He later suffered great financial loss and went bankrupt. However, of his gift to the University, he said, “That I have saved.”

David Burbank Strong ’52, ’64
Penfield, N.Y.

Give Credit to the Contractor

The May-June article about the new Robert B. Goergen Hall for Biomedical Engineering and Optics (“Lighting the Way”) showed an impressive and well-planned new facility that clearly will provide state-of-the-art programs in optics and biomedical engineering that are important in this fast-paced and high-tech world we live in. Mr. Goergen is to be congratulated on his generosity. The University is also to be congratulated for its continuing effort to make capital improvements to the University that make it the advanced, attractive, and highly respected institution it is. As a parent of a 2005 Rochester graduate, I’m impressed and proud of the University my daughter attended.

The University is also to be congratulated for adopting “green,” or environmentally sound, building standards in its design and construction process. Your pages recognized the well-known and highly regarded architects Perkins & Will of Boston, who designed the facility. Unfortunately, you overlooked the other leader of the project team, general contractor LeChase Construction Services of Rochester.

It takes an entire team from the University, the design community, and the construction industry to make a project like this so successful. It would be nice if you, in your pages, and project owners in general, would do more to recognize that.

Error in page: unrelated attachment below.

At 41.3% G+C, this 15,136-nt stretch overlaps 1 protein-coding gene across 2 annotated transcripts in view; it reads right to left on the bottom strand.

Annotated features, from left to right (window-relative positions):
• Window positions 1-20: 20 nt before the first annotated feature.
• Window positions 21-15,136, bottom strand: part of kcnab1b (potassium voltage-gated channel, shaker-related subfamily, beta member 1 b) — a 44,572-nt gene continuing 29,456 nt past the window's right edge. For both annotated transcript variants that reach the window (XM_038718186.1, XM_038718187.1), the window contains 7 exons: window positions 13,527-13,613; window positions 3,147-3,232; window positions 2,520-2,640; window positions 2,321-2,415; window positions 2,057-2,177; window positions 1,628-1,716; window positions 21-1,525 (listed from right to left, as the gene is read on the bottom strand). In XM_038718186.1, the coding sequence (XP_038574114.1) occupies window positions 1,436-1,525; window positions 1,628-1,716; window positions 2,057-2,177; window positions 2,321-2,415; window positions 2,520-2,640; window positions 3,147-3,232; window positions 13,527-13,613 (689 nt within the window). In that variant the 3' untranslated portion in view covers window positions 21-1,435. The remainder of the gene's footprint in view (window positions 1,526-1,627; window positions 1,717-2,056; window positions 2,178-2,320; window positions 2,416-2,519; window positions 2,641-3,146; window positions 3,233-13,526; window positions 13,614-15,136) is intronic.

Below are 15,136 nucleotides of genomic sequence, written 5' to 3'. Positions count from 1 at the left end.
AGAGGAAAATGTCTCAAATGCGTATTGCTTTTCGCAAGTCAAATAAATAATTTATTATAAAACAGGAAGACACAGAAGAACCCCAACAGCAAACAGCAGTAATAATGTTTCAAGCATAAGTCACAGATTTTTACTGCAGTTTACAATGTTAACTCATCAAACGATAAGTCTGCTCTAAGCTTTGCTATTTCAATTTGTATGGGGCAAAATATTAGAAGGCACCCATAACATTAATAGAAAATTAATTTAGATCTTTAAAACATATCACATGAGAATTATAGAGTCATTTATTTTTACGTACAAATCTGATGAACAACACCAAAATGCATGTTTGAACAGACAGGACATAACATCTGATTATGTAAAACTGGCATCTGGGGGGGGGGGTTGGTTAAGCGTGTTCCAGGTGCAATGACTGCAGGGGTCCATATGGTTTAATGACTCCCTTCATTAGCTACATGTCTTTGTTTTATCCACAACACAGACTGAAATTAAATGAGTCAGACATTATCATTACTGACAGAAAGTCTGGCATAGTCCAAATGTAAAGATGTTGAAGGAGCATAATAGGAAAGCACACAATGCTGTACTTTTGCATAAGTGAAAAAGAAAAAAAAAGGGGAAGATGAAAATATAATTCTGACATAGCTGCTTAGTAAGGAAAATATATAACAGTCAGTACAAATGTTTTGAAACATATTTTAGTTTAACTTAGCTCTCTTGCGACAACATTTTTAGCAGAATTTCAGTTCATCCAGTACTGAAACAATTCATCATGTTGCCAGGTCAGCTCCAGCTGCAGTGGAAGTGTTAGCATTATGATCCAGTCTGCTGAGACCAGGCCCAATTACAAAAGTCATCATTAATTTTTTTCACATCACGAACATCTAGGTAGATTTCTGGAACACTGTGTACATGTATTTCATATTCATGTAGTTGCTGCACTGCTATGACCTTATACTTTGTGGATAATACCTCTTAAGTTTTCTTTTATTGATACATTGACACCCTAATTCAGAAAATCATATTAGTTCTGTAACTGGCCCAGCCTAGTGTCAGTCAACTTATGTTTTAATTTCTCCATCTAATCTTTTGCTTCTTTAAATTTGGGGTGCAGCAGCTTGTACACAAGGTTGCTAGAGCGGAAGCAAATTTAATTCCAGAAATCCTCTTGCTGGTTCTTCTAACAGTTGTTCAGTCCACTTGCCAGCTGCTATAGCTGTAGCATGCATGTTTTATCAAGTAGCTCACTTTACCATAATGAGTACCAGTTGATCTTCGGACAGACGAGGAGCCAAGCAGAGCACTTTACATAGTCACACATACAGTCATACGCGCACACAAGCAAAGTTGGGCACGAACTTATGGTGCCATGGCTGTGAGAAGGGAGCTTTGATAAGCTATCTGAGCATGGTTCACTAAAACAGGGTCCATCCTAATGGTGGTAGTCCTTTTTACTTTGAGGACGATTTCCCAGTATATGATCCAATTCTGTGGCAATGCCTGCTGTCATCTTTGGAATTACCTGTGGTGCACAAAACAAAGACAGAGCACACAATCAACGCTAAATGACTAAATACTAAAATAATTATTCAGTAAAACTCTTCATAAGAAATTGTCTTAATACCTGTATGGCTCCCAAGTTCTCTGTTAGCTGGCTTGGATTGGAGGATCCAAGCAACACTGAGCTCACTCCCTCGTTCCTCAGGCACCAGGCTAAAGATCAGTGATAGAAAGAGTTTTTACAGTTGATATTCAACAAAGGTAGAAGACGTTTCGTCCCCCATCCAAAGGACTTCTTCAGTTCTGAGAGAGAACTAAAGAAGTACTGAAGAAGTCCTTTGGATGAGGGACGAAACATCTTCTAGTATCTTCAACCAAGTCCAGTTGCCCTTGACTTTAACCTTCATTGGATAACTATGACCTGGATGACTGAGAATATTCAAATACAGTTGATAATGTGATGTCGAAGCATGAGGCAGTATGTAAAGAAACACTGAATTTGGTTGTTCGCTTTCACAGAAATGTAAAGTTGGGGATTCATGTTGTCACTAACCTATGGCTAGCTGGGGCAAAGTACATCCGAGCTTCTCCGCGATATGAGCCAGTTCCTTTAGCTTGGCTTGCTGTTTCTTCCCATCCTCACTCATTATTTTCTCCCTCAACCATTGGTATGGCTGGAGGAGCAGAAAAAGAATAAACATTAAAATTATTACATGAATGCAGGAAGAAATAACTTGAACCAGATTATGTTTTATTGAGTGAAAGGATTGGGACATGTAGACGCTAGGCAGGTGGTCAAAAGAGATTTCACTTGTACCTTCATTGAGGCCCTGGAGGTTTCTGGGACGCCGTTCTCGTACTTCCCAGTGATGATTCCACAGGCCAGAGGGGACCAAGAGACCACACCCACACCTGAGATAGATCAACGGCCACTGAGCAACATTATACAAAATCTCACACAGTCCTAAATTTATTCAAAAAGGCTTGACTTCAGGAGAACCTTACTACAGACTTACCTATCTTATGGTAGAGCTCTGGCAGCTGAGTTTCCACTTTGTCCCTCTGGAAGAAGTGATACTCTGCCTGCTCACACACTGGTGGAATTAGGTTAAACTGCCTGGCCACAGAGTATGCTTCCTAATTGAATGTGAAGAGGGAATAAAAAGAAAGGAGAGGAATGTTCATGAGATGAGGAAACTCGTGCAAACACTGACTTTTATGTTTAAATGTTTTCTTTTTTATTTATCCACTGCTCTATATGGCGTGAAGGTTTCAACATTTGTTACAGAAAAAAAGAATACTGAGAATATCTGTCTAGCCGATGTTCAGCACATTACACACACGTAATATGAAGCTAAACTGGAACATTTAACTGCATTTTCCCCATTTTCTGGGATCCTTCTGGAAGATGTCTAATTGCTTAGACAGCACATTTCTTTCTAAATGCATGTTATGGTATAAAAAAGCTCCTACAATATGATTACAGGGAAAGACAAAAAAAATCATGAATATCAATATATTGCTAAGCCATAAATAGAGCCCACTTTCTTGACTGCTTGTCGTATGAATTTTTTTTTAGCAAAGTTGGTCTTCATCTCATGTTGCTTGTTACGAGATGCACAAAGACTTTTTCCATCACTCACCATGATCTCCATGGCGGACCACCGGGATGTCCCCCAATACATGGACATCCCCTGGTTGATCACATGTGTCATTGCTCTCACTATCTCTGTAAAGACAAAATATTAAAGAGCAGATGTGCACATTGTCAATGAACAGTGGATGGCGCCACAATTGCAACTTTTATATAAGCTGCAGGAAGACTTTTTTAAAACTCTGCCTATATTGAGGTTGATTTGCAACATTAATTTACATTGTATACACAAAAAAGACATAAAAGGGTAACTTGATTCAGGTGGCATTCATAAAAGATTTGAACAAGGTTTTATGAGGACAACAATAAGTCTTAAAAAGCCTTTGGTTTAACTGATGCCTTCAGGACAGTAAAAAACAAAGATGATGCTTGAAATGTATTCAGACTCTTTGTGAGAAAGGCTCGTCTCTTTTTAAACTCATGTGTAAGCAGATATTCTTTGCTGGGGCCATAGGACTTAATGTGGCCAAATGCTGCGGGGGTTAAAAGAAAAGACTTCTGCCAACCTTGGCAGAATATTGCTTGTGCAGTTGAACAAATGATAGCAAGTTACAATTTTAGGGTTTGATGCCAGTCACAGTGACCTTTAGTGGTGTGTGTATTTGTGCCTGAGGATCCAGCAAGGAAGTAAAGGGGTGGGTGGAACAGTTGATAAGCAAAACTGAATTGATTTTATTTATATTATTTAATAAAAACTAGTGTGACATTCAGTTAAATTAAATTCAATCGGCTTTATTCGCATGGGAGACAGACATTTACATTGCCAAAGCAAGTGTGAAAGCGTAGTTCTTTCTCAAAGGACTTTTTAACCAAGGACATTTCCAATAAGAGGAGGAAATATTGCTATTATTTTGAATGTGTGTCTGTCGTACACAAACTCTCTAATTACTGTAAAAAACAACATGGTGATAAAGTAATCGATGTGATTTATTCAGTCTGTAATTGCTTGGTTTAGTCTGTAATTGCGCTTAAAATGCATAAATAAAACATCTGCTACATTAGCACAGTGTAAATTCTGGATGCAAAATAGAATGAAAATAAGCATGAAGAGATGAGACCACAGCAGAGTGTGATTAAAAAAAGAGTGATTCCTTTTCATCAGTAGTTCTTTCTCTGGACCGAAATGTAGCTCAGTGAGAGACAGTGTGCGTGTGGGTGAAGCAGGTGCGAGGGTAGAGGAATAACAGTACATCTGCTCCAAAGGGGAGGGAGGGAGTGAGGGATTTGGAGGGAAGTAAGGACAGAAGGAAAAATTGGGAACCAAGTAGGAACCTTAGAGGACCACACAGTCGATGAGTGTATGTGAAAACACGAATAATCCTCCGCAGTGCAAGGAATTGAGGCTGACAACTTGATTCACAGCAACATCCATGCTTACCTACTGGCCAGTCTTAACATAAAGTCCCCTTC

Jeffrey Zogg
Delmar, N.Y.

A Choral Correction

I rarely write to correct information in articles. But I felt compelled to correct your mention of new University Provost Ralph Kuncl’s choral group here in Baltimore (In Review, July-August). There is no “Baltimore Choral Society.” The correct name is the Baltimore Choral Arts Society.

This is a distinguished musical group with a long (41 years) and prestigious history in our area and surrounding venues. The group has its own Web site——that you may want to check out.

The group recently completed a “Tour de France,” traveling to several locations in France to perform. I’m sure the group would be happy to receive mention in Rochester Review with the correct name.

Hilary Sargeant ’70

Review welcomes letters from readers and will print them as space permits. Letters may be edited for brevity and clarity. Unsigned letters cannot be used, but names of the writers may be withheld on request. Send letters to Rochester Review, 147 Wallis Hall, P.O. Box 270033, University of Rochester, Rochester, NY 14627-0033;